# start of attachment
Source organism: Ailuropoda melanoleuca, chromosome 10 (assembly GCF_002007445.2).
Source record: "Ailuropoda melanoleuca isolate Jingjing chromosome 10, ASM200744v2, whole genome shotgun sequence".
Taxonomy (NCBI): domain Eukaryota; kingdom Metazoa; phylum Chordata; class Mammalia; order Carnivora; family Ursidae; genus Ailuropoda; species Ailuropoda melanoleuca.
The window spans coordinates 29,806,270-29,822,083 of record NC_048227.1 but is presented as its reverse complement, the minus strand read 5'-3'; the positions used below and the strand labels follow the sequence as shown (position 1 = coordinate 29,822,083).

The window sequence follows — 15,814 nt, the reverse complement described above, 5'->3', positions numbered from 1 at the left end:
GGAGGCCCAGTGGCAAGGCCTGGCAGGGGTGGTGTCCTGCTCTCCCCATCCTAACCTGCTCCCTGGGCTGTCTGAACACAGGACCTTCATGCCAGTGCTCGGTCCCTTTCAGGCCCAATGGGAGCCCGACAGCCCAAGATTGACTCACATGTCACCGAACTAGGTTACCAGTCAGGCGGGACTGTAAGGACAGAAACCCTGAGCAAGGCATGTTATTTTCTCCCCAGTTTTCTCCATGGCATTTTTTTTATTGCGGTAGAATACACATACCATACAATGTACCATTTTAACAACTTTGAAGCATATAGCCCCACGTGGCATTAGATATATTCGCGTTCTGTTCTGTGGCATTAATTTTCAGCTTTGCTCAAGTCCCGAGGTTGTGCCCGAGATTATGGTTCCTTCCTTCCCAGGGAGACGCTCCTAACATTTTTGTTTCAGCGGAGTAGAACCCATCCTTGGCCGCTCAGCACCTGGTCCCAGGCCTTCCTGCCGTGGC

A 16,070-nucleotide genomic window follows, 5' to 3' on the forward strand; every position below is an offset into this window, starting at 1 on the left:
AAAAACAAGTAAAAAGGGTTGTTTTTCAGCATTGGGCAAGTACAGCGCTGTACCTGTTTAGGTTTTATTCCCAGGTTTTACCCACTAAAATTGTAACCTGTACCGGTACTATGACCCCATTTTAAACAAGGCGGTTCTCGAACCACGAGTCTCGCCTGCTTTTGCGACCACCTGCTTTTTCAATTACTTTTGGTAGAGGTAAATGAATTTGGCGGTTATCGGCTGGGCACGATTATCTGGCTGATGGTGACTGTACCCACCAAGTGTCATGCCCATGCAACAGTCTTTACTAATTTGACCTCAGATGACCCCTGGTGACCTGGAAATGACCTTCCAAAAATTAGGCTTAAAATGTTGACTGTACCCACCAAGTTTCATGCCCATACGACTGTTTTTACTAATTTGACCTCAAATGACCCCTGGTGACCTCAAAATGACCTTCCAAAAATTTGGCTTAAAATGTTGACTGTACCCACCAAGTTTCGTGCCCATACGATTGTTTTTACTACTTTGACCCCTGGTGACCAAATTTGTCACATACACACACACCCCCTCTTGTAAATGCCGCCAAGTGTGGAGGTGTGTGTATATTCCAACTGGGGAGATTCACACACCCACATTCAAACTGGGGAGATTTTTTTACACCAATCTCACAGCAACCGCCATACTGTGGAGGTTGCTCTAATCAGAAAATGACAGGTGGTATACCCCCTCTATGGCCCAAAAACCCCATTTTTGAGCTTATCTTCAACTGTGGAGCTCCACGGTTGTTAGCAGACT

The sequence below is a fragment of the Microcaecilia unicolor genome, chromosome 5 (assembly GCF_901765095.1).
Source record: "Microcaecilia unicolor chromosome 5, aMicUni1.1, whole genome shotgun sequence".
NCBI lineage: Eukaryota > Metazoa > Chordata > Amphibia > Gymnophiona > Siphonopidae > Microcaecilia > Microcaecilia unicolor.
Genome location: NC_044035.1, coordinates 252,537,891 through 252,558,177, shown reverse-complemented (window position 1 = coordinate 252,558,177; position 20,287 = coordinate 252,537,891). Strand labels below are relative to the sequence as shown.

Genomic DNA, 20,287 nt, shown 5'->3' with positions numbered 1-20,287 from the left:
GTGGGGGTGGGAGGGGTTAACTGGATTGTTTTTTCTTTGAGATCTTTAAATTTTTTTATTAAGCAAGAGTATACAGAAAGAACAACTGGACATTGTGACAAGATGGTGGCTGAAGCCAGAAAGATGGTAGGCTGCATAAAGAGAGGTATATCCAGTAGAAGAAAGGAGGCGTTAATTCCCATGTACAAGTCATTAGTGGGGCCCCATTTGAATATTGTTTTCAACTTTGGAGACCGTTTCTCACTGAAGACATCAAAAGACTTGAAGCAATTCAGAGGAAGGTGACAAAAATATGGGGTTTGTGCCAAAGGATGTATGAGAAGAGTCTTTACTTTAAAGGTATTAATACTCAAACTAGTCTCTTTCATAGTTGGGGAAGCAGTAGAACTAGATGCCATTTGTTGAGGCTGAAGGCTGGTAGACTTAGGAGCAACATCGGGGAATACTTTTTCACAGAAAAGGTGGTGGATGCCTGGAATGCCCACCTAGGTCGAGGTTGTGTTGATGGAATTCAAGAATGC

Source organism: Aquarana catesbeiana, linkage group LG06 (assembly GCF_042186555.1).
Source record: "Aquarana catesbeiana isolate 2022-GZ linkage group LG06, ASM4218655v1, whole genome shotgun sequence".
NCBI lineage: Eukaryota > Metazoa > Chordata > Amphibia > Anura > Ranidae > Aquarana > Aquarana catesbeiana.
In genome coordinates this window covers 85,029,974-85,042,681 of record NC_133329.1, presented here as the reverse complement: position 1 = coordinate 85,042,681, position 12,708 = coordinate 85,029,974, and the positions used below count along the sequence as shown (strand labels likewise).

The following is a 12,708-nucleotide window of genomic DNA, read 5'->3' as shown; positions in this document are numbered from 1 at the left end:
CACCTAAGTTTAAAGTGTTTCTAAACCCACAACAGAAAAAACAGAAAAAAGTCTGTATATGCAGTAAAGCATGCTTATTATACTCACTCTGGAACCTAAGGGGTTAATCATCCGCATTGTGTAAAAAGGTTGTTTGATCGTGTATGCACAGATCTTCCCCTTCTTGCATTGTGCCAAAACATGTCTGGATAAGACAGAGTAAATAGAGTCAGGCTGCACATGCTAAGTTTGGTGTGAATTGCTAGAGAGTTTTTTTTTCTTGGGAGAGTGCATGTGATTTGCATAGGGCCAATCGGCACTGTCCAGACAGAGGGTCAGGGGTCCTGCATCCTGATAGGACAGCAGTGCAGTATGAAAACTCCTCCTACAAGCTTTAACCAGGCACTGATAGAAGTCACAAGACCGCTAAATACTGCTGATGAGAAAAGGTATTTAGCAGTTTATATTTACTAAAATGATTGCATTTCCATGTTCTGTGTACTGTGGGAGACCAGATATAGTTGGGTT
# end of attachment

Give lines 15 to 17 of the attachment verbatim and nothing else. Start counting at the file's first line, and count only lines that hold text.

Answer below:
Source organism: Aquarana catesbeiana, linkage group LG06 (assembly GCF_042186555.1).
Source record: "Aquarana catesbeiana isolate 2022-GZ linkage group LG06, ASM4218655v1, whole genome shotgun sequence".
NCBI lineage: Eukaryota > Metazoa > Chordata > Amphibia > Anura > Ranidae > Aquarana > Aquarana catesbeiana.